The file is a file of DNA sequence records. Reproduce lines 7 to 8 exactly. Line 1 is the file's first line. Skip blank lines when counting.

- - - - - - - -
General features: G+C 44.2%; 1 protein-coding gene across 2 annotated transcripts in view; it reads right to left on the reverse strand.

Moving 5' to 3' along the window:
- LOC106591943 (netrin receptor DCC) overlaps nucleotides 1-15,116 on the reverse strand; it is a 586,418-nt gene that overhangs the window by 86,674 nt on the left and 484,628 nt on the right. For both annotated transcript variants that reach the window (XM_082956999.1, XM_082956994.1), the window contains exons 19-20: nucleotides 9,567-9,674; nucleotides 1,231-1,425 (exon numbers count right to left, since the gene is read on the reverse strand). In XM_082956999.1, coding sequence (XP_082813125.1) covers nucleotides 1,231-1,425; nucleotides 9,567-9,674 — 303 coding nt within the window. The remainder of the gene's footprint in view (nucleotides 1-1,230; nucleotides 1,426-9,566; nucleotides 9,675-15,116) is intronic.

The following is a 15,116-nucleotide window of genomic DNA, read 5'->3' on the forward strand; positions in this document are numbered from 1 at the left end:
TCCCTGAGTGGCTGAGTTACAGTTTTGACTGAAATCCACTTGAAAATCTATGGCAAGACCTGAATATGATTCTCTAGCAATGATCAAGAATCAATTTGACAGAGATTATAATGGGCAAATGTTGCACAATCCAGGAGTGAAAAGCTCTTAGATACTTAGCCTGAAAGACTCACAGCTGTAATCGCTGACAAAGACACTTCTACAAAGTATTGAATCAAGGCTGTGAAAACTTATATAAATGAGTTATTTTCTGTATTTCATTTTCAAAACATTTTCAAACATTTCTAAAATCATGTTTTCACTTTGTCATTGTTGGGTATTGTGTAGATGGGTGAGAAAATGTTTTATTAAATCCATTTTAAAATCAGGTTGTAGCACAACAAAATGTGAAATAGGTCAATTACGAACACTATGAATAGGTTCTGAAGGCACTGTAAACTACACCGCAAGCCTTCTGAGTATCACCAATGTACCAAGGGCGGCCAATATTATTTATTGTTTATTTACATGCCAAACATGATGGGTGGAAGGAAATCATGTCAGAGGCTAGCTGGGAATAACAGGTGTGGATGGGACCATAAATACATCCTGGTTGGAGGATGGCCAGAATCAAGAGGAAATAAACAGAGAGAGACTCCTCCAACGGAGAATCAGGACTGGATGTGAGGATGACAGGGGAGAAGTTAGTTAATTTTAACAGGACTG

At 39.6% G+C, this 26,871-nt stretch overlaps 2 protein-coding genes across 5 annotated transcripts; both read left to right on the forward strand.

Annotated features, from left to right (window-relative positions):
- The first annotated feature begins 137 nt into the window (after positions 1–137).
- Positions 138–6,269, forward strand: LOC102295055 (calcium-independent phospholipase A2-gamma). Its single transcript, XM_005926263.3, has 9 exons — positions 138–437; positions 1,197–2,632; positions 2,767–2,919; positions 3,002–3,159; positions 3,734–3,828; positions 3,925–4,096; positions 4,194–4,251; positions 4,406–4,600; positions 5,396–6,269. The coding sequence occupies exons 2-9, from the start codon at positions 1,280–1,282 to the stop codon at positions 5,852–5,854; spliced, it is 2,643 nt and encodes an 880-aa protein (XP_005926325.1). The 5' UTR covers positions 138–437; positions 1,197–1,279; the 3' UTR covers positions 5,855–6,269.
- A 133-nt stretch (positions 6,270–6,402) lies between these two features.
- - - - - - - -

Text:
Annotated features, from left to right (window-relative positions):
- The first annotated feature begins 137 nt into the window (after positions 1–137).